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What is a lacunar stroke?

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A blockage of one of the arteries that supplies the deeper structures of the brain causes a lacunar stroke, explains Drugs.com. The blockage frequently occurs as a consequence of hypertension, which causes a pounding pulse and the buildup of atherosclerotic plaques on the walls of arteries.

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What is a lacunar stroke?
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Full Answer

Around 20 percent of all strokes in the United States are lacunar strokes, according to Drugs.com. They are rarely caused by an embolus because the arteries involved are too small for clot debris to reach. An area of damage caused by a lacunar stroke is called a lacune because it is small, typically ranging between 3 millimeters and 2 centimeters in diameter.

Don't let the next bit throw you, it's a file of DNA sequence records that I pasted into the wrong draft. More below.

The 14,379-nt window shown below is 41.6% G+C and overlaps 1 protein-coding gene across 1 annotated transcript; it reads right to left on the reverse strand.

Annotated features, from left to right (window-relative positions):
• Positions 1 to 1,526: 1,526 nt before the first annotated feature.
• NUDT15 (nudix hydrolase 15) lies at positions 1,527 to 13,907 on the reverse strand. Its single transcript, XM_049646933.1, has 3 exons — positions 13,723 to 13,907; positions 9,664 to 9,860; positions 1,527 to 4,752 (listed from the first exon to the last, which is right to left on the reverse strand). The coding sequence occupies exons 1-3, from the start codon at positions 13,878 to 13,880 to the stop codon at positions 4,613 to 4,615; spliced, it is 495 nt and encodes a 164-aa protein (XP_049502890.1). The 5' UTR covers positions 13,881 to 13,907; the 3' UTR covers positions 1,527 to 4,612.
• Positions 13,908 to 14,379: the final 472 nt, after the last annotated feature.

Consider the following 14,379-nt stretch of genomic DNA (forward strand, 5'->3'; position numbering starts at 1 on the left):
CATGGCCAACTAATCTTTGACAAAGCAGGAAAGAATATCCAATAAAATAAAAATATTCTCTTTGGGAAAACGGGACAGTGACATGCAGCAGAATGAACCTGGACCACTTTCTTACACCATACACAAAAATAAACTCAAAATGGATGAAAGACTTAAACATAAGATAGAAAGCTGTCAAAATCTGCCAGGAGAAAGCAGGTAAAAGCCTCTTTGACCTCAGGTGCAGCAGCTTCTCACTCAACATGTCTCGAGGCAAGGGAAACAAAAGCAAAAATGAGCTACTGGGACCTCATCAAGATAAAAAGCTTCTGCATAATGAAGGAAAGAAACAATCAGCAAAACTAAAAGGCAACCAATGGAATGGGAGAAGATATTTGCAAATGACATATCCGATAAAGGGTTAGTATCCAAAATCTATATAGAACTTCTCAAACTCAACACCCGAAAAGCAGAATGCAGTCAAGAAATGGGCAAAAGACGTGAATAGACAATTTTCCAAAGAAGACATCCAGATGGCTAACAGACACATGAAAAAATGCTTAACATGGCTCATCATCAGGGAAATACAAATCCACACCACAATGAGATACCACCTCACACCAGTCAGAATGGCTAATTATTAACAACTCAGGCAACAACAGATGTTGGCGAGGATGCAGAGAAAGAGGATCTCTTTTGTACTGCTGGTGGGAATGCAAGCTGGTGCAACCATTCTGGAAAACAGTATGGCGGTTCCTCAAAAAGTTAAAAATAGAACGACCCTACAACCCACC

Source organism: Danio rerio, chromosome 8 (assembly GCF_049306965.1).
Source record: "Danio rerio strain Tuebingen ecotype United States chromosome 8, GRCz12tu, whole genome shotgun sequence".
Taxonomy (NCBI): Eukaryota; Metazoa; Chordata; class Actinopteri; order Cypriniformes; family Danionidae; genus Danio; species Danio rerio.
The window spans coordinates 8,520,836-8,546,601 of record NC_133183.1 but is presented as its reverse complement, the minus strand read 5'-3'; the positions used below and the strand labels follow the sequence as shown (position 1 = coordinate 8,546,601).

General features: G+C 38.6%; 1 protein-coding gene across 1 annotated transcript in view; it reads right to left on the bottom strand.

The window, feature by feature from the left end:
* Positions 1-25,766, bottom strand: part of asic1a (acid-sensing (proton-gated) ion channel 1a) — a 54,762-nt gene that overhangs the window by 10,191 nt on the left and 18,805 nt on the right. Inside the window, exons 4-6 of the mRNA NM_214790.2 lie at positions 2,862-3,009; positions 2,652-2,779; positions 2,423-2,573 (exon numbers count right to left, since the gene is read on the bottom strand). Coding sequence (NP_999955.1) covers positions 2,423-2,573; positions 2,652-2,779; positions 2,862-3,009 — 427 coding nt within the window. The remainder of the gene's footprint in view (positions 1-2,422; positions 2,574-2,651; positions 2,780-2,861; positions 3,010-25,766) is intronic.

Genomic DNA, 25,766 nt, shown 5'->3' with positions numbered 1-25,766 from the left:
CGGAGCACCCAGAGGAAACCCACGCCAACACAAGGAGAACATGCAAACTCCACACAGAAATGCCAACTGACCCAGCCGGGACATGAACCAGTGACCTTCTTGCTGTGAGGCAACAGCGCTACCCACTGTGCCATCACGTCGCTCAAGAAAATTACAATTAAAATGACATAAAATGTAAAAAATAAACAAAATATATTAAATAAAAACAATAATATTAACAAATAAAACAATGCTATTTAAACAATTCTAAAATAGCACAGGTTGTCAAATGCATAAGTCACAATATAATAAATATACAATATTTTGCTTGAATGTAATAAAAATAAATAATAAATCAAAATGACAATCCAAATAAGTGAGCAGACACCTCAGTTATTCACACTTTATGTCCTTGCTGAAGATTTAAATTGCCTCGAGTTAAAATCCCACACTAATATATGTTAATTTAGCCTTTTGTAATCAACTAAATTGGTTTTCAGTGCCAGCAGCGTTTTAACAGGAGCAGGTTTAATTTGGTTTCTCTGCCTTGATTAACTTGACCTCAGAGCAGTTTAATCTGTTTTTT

Some of the symptoms of a lacunar stroke include weakness or paralysis of the face and the lower limbs, sudden numbness, difficulty walking, difficulty speaking, hand or arm clumsiness, and weakness or paralysis of the eye muscles, according to Drugs.com. People with persistently elevated blood pressure can develop multiple lacunar strokes, in which case they can develop symptoms of dementia and emotional behavior.

The treatment for a lacunar stroke typically involves the use clot-busting medication in the hospital within the first few hours of the onset of symptoms, explains Drugs.com. Patients typically remain in the hospital for observation and work with a therapist to improve recovery.

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